Taylor, S., Landman, M. J., & Ling, N. (2009). Flow cytometric characterization of freshwater crayfish hemocytes for the examination of physiological status in wild and captive animals. Journal of Aquatic Animal Health, 21(3), 195-203.
Permanent Research Commons link: http://hdl.handle.net/10289/3468
Enumeration of invertebrate hemocytes is a potentially powerful tool for the determination of physiological effects of extrinsic stressors, such as hypoxia, disease, and toxicant exposure. A detailed flow cytometric method of broad application was developed for the objective characterization and enumeration of the hemocytes of New Zealand freshwater crayfish Paranephrops planifrons for the purpose of physiological health assessment. Hemocyte populations were isolated by flow cytometric sorting based on differential light scatter properties followed by morphological characterization via light microscopy and software image analysis. Cells were identified as hyaline, semigranular, and granular hemocytes based on established invertebrate hemocyte classification. A characteristic decrease in nuclear size, an increase in granularity between the hyaline and granular cells, and the eccentric location of nuclei in granular cells were also observed. The granulocyte subpopulations were observed to possess varying degrees of granularity. The developed methodology was used to perform total and differential hemocyte counts from three lake populations and between wild and captive crayfish specimens. Differences in total and differential hemocyte counts were not observed among the wild populations. However, specimens held in captivity for 14 d exhibited a significant 63% reduction in total hemocyte count, whereas the relative hemocyte proportions remained the same. These results demonstrate the utility of this method for the investigation of subacute stressor effects in selected decapod crustaceans.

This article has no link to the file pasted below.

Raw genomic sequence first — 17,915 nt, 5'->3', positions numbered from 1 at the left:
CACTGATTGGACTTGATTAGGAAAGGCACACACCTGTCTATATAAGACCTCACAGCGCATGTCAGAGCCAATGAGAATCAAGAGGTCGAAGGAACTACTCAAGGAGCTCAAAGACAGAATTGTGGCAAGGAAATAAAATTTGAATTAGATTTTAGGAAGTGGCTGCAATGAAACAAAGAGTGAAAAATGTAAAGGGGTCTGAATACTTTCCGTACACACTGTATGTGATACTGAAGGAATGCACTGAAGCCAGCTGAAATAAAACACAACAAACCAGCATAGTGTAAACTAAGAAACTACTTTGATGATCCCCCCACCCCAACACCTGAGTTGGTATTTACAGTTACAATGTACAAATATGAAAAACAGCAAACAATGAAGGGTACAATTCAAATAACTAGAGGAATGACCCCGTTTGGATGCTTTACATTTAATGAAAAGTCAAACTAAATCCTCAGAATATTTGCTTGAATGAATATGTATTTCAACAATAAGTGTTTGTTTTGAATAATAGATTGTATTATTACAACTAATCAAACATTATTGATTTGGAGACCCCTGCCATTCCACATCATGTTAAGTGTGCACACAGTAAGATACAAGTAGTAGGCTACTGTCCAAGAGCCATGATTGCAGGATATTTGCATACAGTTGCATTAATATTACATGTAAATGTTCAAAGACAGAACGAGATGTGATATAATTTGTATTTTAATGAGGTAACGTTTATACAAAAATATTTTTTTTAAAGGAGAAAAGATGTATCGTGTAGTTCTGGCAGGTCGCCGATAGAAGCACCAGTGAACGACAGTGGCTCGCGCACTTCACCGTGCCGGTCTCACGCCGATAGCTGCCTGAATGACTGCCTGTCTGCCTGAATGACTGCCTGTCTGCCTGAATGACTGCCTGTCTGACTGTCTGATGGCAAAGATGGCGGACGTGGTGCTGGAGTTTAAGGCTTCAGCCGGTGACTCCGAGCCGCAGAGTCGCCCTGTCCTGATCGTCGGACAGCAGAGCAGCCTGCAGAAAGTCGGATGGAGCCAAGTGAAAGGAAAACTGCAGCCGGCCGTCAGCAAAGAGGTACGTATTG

American Fisheries Society